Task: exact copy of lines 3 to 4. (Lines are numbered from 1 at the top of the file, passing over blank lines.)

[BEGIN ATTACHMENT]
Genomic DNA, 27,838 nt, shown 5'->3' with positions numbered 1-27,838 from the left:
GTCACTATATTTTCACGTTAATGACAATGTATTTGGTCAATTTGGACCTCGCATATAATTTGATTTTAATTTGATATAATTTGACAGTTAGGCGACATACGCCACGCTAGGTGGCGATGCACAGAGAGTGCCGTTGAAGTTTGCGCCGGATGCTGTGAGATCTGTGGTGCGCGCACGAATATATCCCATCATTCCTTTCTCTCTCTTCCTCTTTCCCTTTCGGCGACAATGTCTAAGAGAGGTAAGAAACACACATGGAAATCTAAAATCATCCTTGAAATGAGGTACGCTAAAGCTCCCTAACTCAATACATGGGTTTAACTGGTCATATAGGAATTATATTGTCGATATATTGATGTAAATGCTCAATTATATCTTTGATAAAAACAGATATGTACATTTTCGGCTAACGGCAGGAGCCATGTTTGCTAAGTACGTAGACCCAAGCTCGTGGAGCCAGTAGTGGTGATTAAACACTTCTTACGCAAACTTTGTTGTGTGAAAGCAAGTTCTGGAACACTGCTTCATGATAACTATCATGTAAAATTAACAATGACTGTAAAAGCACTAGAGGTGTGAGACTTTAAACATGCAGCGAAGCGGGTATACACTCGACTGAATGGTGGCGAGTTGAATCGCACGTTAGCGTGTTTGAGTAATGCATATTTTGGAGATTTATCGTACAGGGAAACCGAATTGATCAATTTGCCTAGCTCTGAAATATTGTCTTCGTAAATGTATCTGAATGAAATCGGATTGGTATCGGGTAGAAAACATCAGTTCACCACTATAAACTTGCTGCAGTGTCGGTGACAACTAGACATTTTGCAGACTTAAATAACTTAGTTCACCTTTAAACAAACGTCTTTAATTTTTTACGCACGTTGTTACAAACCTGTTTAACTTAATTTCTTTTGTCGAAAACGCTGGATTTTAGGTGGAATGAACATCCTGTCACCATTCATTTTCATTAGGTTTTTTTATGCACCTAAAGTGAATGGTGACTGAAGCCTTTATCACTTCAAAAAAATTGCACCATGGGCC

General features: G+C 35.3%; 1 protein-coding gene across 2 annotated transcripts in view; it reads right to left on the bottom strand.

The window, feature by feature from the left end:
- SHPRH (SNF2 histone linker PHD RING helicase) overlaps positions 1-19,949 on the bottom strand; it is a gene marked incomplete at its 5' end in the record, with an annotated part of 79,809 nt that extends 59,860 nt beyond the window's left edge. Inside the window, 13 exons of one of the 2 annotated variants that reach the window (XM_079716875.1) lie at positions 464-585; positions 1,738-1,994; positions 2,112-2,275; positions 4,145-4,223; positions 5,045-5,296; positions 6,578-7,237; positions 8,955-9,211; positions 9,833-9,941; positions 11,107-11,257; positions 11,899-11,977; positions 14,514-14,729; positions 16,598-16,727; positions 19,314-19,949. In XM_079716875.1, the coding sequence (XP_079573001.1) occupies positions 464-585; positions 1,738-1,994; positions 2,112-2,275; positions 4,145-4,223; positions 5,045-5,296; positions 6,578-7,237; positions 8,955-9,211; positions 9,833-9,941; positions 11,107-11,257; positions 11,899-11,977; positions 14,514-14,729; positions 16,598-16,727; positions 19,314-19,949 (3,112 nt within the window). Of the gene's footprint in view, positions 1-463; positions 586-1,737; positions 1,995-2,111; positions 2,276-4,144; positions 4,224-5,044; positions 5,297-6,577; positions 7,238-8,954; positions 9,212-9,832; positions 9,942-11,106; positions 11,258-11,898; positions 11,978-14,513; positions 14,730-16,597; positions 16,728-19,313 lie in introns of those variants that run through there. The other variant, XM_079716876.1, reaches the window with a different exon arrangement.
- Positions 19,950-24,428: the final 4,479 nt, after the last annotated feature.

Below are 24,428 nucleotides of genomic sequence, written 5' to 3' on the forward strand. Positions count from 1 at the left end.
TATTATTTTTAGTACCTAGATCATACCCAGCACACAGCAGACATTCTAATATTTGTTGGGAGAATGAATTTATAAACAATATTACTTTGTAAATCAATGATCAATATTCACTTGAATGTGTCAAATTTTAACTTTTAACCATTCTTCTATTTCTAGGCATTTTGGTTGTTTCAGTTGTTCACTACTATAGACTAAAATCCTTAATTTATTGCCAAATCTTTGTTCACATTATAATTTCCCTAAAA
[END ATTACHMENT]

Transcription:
General features: G+C 35.3%; 1 protein-coding gene across 2 annotated transcripts in view; it reads right to left on the bottom strand.

The window, feature by feature from the left end: